Osteoporosis treatment and its pitfalls

Watching TV these days, one can't escape the extensive advertising of medication (such as "Boniva" or "Fosamax") that is intended to prevent or mitigate the effects of osteoporosis. Osteoporosis is a bone disease in which the bones lose density, become fragile, and are prone to fractures. One can find an excellent professional review of osteoporosis issues at a University of Washington web site, provided by Professor Susan Ott, MD.

Recently, it has come to our attention that there are objections to the widespread use of medications to deal with osteoprosis. In a web site titled ("Save Our Bones"), Vivian Goldschmidt, MA, there is a statement that "doctors are somewhat held captive by the current mainstream belief that Osteoporosis is a disease that requires treatment". The downloadable review quotes other sources (e.g., reference 1) as saying that bisphosphonates (the active ingredient in most osteoporosis medications) remain in the bone forever, harden them, don't increase their density, and are responsible for increased fractures (rather than the expected decrease). However, Professor Ott's own web site states that "Bisphosphonates do (italics - mine) reduce fractures and improve measurements of bone strength for the first five years ... in women who have osteoporosis". However, she quotes reasons to stop this treatment after 5 years.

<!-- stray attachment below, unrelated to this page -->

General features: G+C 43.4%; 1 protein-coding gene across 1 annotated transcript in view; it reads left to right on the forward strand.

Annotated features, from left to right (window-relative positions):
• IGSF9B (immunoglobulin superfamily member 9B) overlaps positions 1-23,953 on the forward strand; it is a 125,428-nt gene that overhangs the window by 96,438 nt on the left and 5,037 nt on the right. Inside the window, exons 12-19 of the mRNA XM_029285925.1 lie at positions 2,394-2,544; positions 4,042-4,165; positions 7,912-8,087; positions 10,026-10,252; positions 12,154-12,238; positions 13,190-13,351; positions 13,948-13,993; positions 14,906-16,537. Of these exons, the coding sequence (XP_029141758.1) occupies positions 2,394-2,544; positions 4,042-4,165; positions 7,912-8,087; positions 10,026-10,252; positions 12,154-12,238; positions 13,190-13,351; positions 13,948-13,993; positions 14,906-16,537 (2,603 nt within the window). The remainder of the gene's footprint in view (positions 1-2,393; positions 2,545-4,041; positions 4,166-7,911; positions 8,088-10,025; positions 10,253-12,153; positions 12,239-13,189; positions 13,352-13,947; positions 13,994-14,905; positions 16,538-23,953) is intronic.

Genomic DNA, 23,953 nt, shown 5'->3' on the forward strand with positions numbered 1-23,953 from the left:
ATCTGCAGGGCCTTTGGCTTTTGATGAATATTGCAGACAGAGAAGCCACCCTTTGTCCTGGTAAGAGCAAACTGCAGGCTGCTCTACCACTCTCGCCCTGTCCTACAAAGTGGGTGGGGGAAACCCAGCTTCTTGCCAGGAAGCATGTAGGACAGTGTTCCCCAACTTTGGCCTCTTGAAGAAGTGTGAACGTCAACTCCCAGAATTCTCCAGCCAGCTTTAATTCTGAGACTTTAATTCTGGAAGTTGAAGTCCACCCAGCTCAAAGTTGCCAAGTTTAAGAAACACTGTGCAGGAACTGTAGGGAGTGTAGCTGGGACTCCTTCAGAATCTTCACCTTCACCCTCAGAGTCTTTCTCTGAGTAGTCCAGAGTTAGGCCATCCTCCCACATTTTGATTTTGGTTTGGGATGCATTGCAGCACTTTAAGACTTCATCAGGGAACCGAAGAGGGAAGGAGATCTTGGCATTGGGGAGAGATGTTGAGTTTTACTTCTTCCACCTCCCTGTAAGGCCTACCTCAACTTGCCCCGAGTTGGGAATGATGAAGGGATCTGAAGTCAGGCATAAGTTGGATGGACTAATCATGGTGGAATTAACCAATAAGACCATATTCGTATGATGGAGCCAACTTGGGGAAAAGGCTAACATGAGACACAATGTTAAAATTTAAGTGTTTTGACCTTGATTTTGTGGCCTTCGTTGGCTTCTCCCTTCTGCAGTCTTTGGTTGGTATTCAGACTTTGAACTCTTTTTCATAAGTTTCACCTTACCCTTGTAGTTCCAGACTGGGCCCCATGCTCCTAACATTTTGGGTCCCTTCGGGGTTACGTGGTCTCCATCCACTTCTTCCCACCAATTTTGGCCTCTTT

The role of this site is to attempt to provide the facts. Let's see what research has actually been done that corroborates these statements!


Last Modification - March 13, 2009